News ID: 255523
Published: 1226 GMT July 09, 2019

US life expectancy declining; here’s why

US life expectancy declining; here’s why
KATIE ROLLINGS

The average life expectancy in the US has been on the decline for three consecutive years.

A baby born in 2017 is expected to live to be 78.6 years old, which is down from 78.7 the year before, according to data from the Centers for Disease Control (CDC) and Prevention’s National Center for Health Statistics, CNBC reported.

The last three years represent the longest consecutive decline in the American lifespan at birth since the period between 1915 and 1918, which included World War I and the Spanish Flu pandemic, events that killed many millions worldwide.

Before the recent decline, life expectancy had been steadily rising in the US — which is to be expected of an advanced nation, particularly one that spends more money per citizen on health care than any other country.

The US isn’t alone. A study projected the UK lifespan will shorten by about five months. While life expectancy is still on the rise in France, Germany, Sweden and the Netherlands, those countries have also seen a sharp slowdown.

While there’s no single cause for the decline in the US, a report by the CDC highlights three factors contributing to the decline.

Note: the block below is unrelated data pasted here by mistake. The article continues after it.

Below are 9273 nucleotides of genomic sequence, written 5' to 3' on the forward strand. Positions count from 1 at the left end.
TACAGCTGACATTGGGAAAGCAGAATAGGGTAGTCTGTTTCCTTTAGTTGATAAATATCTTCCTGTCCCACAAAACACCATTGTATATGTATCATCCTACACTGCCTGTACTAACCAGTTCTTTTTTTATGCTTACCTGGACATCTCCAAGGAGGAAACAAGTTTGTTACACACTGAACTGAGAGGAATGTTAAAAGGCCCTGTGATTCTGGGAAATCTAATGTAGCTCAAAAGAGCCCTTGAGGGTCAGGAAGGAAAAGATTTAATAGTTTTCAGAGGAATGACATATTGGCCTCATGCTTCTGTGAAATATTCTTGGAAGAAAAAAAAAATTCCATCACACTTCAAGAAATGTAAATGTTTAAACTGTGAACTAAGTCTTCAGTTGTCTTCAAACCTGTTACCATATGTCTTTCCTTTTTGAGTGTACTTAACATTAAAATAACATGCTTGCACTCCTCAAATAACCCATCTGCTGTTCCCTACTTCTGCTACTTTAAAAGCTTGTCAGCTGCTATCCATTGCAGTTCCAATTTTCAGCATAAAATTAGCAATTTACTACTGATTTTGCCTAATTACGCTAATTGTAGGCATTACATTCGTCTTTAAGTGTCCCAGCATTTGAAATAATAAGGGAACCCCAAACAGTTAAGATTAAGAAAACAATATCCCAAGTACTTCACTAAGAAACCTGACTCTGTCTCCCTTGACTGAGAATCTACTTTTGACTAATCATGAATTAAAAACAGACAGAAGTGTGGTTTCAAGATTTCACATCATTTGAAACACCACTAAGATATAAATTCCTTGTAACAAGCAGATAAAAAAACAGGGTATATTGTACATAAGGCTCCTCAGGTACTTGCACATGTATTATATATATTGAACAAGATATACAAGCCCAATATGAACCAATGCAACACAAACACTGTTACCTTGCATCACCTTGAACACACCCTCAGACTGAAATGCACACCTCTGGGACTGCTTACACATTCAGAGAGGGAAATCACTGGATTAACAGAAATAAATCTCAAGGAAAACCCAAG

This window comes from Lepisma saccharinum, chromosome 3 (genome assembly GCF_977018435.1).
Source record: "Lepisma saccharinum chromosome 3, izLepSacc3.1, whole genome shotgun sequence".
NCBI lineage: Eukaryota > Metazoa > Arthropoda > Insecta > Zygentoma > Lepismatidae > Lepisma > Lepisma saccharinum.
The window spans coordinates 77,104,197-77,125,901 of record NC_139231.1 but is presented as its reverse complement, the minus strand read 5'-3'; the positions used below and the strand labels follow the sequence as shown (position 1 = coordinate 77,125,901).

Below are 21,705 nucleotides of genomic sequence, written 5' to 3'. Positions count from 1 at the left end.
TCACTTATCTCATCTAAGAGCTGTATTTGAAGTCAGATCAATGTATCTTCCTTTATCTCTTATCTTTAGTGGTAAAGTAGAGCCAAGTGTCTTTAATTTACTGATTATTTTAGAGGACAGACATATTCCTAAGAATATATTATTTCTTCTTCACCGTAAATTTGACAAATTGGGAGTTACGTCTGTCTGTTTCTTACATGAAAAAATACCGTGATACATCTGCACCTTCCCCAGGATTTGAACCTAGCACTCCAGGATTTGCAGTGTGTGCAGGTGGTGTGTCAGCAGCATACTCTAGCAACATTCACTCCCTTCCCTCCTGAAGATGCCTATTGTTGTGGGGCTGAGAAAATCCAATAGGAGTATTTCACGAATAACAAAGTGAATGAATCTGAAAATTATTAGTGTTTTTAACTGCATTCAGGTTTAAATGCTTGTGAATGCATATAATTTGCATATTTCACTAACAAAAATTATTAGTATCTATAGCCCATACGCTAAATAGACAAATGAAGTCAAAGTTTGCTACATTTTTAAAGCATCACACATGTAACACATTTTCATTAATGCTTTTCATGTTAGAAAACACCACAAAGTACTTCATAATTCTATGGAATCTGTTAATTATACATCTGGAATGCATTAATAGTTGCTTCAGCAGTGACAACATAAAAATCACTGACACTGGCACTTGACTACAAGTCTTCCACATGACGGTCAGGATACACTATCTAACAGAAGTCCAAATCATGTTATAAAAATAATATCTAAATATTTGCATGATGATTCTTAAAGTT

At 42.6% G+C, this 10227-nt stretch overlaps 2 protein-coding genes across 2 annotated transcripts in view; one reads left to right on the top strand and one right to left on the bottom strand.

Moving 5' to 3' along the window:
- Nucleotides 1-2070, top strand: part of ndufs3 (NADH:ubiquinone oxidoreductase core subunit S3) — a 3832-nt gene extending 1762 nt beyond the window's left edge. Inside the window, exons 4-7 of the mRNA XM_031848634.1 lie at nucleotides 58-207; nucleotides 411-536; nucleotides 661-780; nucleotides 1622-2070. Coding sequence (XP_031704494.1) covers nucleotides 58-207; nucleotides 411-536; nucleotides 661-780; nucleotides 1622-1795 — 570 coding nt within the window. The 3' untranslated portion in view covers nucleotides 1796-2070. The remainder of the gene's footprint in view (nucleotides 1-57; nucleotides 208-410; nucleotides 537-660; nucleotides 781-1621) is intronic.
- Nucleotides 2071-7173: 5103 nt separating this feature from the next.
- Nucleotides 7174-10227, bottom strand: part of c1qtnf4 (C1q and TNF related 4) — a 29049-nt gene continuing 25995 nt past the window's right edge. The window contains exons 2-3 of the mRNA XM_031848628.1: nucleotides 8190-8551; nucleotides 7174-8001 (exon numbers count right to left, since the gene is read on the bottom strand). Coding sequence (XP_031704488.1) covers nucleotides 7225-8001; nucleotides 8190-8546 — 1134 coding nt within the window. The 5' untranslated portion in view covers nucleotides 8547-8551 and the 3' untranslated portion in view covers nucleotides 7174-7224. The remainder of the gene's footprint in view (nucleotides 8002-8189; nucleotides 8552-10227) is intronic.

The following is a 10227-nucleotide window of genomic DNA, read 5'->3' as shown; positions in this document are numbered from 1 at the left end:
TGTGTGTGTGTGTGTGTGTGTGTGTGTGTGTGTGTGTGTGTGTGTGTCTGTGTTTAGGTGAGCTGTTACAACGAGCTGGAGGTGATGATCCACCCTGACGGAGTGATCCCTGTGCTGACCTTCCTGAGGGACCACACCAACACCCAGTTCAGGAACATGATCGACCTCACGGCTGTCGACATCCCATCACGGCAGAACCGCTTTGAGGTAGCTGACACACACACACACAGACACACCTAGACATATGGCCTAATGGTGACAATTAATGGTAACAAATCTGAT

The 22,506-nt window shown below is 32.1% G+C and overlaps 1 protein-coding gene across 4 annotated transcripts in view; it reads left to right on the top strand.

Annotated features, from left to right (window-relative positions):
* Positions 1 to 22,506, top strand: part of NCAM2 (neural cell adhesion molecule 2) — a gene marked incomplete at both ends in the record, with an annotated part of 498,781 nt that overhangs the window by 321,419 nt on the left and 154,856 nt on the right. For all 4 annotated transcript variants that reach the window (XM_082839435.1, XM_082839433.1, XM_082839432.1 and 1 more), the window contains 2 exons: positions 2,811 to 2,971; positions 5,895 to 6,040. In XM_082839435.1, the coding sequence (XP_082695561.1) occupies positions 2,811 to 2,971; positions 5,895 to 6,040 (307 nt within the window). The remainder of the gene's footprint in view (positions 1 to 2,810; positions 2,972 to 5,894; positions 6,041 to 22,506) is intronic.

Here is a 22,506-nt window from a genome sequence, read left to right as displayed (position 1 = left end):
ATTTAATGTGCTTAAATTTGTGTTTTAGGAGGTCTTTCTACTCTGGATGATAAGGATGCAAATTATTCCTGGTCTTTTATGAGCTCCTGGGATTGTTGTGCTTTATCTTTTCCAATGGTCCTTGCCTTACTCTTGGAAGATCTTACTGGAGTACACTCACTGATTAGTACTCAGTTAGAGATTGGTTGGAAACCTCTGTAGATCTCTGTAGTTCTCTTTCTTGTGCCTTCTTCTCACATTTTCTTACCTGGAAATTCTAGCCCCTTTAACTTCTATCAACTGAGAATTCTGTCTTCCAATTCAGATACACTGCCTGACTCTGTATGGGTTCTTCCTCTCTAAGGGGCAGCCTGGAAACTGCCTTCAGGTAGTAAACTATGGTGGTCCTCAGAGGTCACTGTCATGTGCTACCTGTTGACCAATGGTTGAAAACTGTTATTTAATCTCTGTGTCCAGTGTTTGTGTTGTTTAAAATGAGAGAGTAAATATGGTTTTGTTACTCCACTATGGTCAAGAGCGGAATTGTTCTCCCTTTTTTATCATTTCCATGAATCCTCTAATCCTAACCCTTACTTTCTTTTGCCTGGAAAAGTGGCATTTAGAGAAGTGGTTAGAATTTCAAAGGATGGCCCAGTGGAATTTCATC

Drug overdoses

 

In 2017, more than 70,000 deaths occurred because of drug overdoses. Opioids were involved in more than 47,000 of those.

The age-adjusted death rate for drug overdose in the US rose 72 percent within a decade.

When the CDC analyzed data from emergency room visits, it found that opioid overdoses went up a whopping 30 percent in the US from July 2016 to September 2017.

Opioids continue to be prescribed at triple the amount they were in 1999, but many are hoping to change that. The federal government has spent more than $2.4 billion in state grants since 2017 in a bid to curb the epidemic.

CDC data shows the number of opioid prescriptions, while still high, is now declining.

 

Liver disease

 

Over a 10-year period, the death rate for chronic liver disease and cirrhosis among men aged 25 to 34 increased by nearly eight percent per year, while women in the same age group increased more than 11 percent per year.

The causes of liver disease can vary, from genetics to alcohol consumption and obesity.

 

Suicide rates

 

The national suicide rate has increased by 33 percent since 1999. In 2017 alone, that rate went up by 3.7 percent.

The global suicide rate, meanwhile, has declined by almost 30 percent since 2000, with the rates in Russia, Japan, South Korea and India falling significantly over the last decade.

 

 

 

 

 

   
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